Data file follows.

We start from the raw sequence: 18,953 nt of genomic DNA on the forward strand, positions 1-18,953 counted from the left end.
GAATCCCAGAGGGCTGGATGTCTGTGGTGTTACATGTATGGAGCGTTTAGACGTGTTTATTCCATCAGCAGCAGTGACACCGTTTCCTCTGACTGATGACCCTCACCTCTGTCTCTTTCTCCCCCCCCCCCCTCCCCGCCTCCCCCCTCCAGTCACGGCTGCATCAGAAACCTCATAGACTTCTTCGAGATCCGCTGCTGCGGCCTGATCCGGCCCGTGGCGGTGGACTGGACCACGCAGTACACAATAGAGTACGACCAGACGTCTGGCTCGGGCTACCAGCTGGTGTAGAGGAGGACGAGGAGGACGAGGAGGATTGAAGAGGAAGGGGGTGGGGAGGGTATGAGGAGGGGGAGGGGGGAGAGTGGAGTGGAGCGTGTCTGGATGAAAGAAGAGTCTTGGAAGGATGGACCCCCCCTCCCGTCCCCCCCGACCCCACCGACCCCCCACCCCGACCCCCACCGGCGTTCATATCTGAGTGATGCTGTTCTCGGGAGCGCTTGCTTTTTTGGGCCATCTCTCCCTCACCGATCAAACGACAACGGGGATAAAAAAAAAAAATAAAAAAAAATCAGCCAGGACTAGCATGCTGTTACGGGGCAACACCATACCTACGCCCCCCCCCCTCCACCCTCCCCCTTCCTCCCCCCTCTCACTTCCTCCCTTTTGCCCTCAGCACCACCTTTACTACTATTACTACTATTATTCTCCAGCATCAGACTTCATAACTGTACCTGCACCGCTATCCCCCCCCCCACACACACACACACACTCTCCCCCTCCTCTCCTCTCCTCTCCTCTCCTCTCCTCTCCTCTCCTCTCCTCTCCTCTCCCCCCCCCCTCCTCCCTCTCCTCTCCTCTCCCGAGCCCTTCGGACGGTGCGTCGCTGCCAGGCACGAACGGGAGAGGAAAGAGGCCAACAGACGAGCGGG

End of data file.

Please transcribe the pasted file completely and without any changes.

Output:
We start from the raw sequence: 18,953 nt of genomic DNA on the forward strand, positions 1-18,953 counted from the left end.
GAATCCCAGAGGGCTGGATGTCTGTGGTGTTACATGTATGGAGCGTTTAGACGTGTTTATTCCATCAGCAGCAGTGACACCGTTTCCTCTGACTGATGACCCTCACCTCTGTCTCTTTCTCCCCCCCCCCCCTCCCCGCCTCCCCCCTCCAGTCACGGCTGCATCAGAAACCTCATAGACTTCTTCGAGATCCGCTGCTGCGGCCTGATCCGGCCCGTGGCGGTGGACTGGACCACGCAGTACACAATAGAGTACGACCAGACGTCTGGCTCGGGCTACCAGCTGGTGTAGAGGAGGACGAGGAGGACGAGGAGGATTGAAGAGGAAGGGGGTGGGGAGGGTATGAGGAGGGGGAGGGGGGAGAGTGGAGTGGAGCGTGTCTGGATGAAAGAAGAGTCTTGGAAGGATGGACCCCCCCTCCCGTCCCCCCCGACCCCACCGACCCCCCACCCCGACCCCCACCGGCGTTCATATCTGAGTGATGCTGTTCTCGGGAGCGCTTGCTTTTTTGGGCCATCTCTCCCTCACCGATCAAACGACAACGGGGATAAAAAAAAAAAATAAAAAAAAATCAGCCAGGACTAGCATGCTGTTACGGGGCAACACCATACCTACGCCCCCCCCCCTCCACCCTCCCCCTTCCTCCCCCCTCTCACTTCCTCCCTTTTGCCCTCAGCACCACCTTTACTACTATTACTACTATTATTCTCCAGCATCAGACTTCATAACTGTACCTGCACCGCTATCCCCCCCCCCACACACACACACACACTCTCCCCCTCCTCTCCTCTCCTCTCCTCTCCTCTCCTCTCCTCTCCTCTCCTCTCCTCTCCCCCCCCCCTCCTCCCTCTCCTCTCCTCTCCCGAGCCCTTCGGACGGTGCGTCGCTGCCAGGCACGAACGGGAGAGGAAAGAGGCCAACAGACGAGCGGG